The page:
The time has come, the Walrus said. Perhaps things will get worse and then better. Perhaps there's a small god up in heaven readying herself for us. Another world is not only possible, she's on her way. Maybe many of us won't be there to greet her, but on a quiet day, if I listen carefully, I can hear her breathing.
This is a collection of essays, speeches and articles written by Arundhati Roy between 2002 and 2003.
Reading them has had a huge impact on me. I can’t call it exactly an eye-opener experience, because my eyes were already open, on a lot of the topics Roy talks about. I don’t claim to be an expert on international politics, neo-liberalism or imperialism. But her arguments on war, global injustices and world poverty are familiar grounds for me. My first anti-war protest was in 1991, when I was 10 or 11. I’ve attended three European Social Forum, I’ve been to countless demonstrations and meetings. I’ve always wanted to make the world a better place, and I believe that “another world is possible” is not just a nice slogan.
It’s just that recently I have withdrawn from all this. Now I want to start to read more, to be informed and have good arguments to use when confronted with someone who supports the war on terror, or neo-liberal agendas. It’s not enough to say “was is wrong”. You need facts and figures. And you need to know what you’re talking about.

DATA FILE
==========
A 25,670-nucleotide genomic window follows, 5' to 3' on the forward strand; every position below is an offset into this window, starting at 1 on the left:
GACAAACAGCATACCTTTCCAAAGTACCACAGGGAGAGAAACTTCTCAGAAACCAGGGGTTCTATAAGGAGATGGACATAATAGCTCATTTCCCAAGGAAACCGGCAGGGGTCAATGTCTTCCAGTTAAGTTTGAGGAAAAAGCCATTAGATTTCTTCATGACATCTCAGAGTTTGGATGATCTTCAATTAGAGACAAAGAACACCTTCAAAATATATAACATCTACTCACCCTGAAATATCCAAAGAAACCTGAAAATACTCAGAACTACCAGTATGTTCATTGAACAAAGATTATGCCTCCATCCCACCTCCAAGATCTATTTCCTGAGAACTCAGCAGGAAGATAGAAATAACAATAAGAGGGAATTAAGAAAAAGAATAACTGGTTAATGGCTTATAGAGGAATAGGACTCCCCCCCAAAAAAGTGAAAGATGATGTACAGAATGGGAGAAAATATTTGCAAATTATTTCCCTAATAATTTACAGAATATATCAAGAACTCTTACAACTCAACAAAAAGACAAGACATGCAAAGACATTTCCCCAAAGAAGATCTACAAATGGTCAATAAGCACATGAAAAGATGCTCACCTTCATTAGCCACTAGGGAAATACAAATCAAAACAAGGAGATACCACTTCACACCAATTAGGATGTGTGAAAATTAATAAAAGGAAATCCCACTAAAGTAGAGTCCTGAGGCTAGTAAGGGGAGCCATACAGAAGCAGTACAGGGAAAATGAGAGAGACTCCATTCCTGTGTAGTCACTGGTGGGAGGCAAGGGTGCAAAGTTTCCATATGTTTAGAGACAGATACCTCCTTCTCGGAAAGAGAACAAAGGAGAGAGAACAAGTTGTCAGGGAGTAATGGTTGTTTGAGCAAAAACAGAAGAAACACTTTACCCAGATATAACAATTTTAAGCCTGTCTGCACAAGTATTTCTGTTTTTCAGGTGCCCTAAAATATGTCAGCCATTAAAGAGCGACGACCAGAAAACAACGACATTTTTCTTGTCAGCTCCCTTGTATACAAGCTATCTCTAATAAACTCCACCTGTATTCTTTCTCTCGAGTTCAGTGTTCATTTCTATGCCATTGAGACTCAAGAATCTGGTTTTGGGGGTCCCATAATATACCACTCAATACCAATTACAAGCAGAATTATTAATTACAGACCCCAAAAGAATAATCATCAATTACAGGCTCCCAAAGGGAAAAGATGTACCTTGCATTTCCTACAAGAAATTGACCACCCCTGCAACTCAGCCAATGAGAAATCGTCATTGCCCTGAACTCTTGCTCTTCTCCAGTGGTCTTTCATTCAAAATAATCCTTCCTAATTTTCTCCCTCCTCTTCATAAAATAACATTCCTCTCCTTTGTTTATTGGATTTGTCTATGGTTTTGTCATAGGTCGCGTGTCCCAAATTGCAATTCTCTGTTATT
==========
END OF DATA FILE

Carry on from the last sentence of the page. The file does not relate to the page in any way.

Arundhati Roy definitely knows what to say and how to say it. She writes about Iraq and the Middle East, about Chomsky and Bush, about everyday people struggling for their right to exist. She writes about this and so much more, with confidence and passion, and even humour.
If you think politics talk is boring, think again.
I must admit that even if I believe that people can always make a difference and that it’s better to do something than just sit and watch, my faith in the power of protests has had some ups and downs.
In February 2003, just before the invasion of Iraq, millions of people, all over the world, got on the streets on the same day, and said no to war. All over the world. 800 cities. 60 countries. It was a global protest of unprecedented scale. And it still didn’t physically stop the war. Not that year, not the year after, and not the year after that. So, what’s the point?
Arundhati Roy, even before February 15, in her speech “confronting empire” in Porto Alegre, had said:
We may not have stopped [Empire] in its track – yet - but we have stripped it down. We have made it drop its mask. We have forced it into the open. It now stands before us on the world’s stage in all its brutish, iniquitous nakedness. Empire may well go to war, but it’s out in the open now – too ugly to behold its own reflection.
This is why I needed to read this book. With beautiful words, she urges everyone to have an opinion, and possibly do something to bring change, even a small one.
She is compelling and moving. She sent shivers down my spine more than once.
I can’t recommend this book enough.